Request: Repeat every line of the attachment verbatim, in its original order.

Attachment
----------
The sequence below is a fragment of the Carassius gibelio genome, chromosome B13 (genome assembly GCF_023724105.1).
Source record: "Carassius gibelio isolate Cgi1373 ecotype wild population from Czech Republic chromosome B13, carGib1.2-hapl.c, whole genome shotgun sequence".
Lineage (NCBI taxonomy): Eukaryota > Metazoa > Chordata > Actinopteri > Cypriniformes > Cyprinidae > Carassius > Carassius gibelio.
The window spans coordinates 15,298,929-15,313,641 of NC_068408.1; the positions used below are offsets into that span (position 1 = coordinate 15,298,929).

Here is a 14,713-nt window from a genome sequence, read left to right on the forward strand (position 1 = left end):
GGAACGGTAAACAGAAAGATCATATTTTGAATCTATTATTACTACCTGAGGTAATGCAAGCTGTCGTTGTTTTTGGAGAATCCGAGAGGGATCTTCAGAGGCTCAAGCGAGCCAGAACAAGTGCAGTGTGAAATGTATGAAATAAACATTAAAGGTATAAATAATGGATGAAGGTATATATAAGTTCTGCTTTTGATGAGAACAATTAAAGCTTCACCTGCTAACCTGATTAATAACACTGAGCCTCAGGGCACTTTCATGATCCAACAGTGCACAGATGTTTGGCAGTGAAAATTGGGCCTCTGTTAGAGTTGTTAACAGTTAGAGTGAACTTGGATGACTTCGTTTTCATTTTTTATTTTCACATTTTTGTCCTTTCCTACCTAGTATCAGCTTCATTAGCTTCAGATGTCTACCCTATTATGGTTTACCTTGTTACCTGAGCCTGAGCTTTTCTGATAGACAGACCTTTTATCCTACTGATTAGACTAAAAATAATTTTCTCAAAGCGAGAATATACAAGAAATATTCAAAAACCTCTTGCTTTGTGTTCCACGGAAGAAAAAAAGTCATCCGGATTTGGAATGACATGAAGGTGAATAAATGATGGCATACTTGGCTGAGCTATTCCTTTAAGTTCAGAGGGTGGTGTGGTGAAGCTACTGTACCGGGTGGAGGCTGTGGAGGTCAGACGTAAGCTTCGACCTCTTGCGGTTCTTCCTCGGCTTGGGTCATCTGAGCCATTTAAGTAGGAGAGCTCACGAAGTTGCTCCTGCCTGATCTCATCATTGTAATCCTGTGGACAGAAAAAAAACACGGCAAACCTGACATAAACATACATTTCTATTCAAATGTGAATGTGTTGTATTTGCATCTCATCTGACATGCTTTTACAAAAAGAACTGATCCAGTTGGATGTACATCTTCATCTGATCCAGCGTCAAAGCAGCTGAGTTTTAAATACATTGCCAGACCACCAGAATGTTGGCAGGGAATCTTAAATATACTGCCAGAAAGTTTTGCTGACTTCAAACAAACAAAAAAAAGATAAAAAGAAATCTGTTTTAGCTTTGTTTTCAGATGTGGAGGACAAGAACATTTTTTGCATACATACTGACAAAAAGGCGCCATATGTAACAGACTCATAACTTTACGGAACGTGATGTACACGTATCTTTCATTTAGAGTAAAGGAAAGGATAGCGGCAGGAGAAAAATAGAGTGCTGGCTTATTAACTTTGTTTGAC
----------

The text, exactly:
The sequence below is a fragment of the Carassius gibelio genome, chromosome B13 (genome assembly GCF_023724105.1).
Source record: "Carassius gibelio isolate Cgi1373 ecotype wild population from Czech Republic chromosome B13, carGib1.2-hapl.c, whole genome shotgun sequence".
Lineage (NCBI taxonomy): Eukaryota > Metazoa > Chordata > Actinopteri > Cypriniformes > Cyprinidae > Carassius > Carassius gibelio.
The window spans coordinates 15,298,929-15,313,641 of NC_068408.1; the positions used below are offsets into that span (position 1 = coordinate 15,298,929).

Here is a 14,713-nt window from a genome sequence, read left to right on the forward strand (position 1 = left end):
GGAACGGTAAACAGAAAGATCATATTTTGAATCTATTATTACTACCTGAGGTAATGCAAGCTGTCGTTGTTTTTGGAGAATCCGAGAGGGATCTTCAGAGGCTCAAGCGAGCCAGAACAAGTGCAGTGTGAAATGTATGAAATAAACATTAAAGGTATAAATAATGGATGAAGGTATATATAAGTTCTGCTTTTGATGAGAACAATTAAAGCTTCACCTGCTAACCTGATTAATAACACTGAGCCTCAGGGCACTTTCATGATCCAACAGTGCACAGATGTTTGGCAGTGAAAATTGGGCCTCTGTTAGAGTTGTTAACAGTTAGAGTGAACTTGGATGACTTCGTTTTCATTTTTTATTTTCACATTTTTGTCCTTTCCTACCTAGTATCAGCTTCATTAGCTTCAGATGTCTACCCTATTATGGTTTACCTTGTTACCTGAGCCTGAGCTTTTCTGATAGACAGACCTTTTATCCTACTGATTAGACTAAAAATAATTTTCTCAAAGCGAGAATATACAAGAAATATTCAAAAACCTCTTGCTTTGTGTTCCACGGAAGAAAAAAAGTCATCCGGATTTGGAATGACATGAAGGTGAATAAATGATGGCATACTTGGCTGAGCTATTCCTTTAAGTTCAGAGGGTGGTGTGGTGAAGCTACTGTACCGGGTGGAGGCTGTGGAGGTCAGACGTAAGCTTCGACCTCTTGCGGTTCTTCCTCGGCTTGGGTCATCTGAGCCATTTAAGTAGGAGAGCTCACGAAGTTGCTCCTGCCTGATCTCATCATTGTAATCCTGTGGACAGAAAAAAAACACGGCAAACCTGACATAAACATACATTTCTATTCAAATGTGAATGTGTTGTATTTGCATCTCATCTGACATGCTTTTACAAAAAGAACTGATCCAGTTGGATGTACATCTTCATCTGATCCAGCGTCAAAGCAGCTGAGTTTTAAATACATTGCCAGACCACCAGAATGTTGGCAGGGAATCTTAAATATACTGCCAGAAAGTTTTGCTGACTTCAAACAAACAAAAAAAAGATAAAAAGAAATCTGTTTTAGCTTTGTTTTCAGATGTGGAGGACAAGAACATTTTTTGCATACATACTGACAAAAAGGCGCCATATGTAACAGACTCATAACTTTACGGAACGTGATGTACACGTATCTTTCATTTAGAGTAAAGGAAAGGATAGCGGCAGGAGAAAAATAGAGTGCTGGCTTATTAACTTTGTTTGAC